The Magic Tree House
To get any work done, it helps to have a quiet, simple study, which is why so many writers seek country solitude. But how do city writers find their zen? For one anonymous author/illustrator, it meant hiring British architecture firm Weston, Surman & Deane, who designed this workspace — based on their client’s love of children’s literature and mythology — in Hackney, London, on a budget of $51,000.
Ever wish you could hit a 95 mph fastball? Us too. In lieu of that pipe dream we’ll happily take the ability to see a 95 mph fastball better while whiffing. Aaron Seitz — a neuroscientist at The University of California Riverside (UCR) — seems to have an answer with a new eye training app. His creation may have more far-reaching consequences than an increase in homers.
The Future is Gold
Thanks to Cold-War-era bias (and some legitimate concerns), the groundbreaking athletic technology developed for the 2014 Sochi Games played second fiddle to alleged (OK, verifiable) corruption and safety issues. However, we want to give credit where credit is due. From aerodynamic bobsleds to virtual ski-runs to crazy X-Ray goggles, the technology on display in Sochi threatens to outshine the physical feats of our planet’s greatest athletes.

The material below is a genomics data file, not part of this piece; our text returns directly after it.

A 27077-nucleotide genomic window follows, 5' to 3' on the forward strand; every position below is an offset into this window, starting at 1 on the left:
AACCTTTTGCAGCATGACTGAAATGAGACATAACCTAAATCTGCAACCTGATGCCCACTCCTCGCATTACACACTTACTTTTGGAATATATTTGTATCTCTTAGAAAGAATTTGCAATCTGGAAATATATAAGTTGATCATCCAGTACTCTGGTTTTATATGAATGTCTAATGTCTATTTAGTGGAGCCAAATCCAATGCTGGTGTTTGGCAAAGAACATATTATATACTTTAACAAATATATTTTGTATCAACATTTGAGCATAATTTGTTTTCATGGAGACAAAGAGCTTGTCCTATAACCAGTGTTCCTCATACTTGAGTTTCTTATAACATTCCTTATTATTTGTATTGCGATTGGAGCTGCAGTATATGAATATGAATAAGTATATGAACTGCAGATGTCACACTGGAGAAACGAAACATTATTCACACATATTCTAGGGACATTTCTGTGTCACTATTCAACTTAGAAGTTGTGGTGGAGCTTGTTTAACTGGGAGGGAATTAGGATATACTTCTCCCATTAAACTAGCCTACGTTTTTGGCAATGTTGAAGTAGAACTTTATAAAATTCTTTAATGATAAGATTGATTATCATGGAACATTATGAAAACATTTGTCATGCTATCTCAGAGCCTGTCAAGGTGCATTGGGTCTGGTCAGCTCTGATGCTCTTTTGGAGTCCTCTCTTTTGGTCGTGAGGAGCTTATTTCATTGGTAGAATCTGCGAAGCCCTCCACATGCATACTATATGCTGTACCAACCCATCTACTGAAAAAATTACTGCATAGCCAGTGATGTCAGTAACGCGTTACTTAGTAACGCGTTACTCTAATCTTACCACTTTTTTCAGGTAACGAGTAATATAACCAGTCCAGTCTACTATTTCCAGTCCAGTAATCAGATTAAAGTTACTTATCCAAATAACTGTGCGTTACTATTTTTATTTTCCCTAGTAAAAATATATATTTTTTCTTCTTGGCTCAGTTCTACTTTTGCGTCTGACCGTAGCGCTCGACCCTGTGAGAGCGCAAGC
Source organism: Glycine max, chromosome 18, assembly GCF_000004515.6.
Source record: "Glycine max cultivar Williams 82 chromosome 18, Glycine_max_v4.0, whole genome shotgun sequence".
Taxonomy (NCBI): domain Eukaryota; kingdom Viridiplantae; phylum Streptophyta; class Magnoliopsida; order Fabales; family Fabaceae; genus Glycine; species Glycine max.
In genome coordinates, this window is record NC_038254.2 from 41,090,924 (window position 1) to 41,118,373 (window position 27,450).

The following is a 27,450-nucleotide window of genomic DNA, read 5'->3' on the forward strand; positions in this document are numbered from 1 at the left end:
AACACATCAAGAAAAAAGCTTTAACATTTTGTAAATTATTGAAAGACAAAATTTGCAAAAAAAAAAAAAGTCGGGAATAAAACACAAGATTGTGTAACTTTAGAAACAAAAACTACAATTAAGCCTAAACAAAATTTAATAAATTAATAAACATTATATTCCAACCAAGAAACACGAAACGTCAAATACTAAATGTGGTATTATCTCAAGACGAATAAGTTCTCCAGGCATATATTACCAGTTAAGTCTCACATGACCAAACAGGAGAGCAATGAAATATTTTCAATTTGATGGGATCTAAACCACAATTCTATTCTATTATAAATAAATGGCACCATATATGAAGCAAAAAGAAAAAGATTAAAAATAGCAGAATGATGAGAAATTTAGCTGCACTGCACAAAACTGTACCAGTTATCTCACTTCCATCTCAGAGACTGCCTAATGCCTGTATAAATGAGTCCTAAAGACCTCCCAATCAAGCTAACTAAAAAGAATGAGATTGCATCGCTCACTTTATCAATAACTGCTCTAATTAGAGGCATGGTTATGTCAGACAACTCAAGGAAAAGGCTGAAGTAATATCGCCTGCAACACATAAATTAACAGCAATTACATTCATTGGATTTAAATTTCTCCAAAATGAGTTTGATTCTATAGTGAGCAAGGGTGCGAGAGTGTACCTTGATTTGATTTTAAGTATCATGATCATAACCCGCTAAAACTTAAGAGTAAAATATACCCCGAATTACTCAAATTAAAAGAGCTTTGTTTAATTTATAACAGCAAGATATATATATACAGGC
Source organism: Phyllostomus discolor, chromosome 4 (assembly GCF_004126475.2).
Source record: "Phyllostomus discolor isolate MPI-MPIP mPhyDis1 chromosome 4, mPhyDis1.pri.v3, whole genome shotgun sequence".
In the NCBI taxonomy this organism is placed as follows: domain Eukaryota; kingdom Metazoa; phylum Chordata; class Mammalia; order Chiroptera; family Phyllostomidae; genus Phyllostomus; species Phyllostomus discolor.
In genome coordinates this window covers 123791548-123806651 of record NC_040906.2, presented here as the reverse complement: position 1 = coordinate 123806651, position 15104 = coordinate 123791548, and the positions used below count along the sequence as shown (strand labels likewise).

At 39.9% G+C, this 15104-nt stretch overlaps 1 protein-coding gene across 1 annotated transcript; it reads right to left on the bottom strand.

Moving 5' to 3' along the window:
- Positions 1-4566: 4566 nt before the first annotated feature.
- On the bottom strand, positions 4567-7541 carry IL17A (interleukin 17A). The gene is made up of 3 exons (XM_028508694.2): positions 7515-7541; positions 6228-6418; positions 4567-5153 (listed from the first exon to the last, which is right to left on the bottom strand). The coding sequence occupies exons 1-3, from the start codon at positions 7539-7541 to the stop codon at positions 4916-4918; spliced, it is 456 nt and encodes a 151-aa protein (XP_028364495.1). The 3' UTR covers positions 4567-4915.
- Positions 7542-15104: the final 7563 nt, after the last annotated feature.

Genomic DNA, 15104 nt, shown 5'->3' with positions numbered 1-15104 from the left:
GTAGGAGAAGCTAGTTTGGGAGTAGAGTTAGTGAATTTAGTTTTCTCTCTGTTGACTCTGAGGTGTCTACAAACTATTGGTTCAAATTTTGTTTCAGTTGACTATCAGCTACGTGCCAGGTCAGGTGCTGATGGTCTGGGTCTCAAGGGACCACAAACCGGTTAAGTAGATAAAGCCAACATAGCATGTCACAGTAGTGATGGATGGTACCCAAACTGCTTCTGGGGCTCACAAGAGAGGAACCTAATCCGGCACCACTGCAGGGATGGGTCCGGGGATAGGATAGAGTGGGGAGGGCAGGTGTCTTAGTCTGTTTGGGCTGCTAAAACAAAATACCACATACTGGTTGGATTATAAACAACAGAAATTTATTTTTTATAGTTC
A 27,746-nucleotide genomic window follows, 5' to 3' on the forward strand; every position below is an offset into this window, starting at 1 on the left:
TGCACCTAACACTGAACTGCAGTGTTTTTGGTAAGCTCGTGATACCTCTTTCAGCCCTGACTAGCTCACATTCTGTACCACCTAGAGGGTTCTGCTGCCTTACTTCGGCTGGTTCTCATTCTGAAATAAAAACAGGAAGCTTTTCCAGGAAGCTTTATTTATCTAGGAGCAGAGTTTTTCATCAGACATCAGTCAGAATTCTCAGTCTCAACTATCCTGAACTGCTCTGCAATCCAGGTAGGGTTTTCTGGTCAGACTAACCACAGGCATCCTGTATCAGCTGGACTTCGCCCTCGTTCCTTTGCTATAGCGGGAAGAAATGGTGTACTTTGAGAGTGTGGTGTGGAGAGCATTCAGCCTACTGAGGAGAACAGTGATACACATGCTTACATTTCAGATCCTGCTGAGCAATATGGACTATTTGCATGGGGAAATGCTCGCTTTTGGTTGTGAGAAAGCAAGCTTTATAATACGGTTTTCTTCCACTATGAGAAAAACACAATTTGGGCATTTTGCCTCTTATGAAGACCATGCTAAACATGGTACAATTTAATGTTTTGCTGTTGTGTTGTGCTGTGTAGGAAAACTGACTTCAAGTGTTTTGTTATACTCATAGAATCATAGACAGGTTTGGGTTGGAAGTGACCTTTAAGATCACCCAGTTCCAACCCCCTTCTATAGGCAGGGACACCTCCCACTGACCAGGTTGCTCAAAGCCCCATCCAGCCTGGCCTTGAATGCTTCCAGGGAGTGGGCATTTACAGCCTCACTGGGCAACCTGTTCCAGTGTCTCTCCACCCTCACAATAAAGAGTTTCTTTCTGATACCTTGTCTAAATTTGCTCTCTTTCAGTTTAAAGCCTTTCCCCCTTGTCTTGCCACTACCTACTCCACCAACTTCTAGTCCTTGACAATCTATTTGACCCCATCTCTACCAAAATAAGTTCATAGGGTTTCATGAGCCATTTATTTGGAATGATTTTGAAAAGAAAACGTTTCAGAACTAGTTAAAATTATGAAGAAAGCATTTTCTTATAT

Deer now need fear iPads
TrackingPoint’s XactSystem Precision Guided Firearm System — which comes standard with an Integrated Networked Tracking Scope, Guided Trigger, and Tag Button — turns any layman into a marksman at up to 3,600 feet, depending on model. Terrifying? Yes — but also technologically impressive. We break it down.
New Event, New Controversy, New Excitement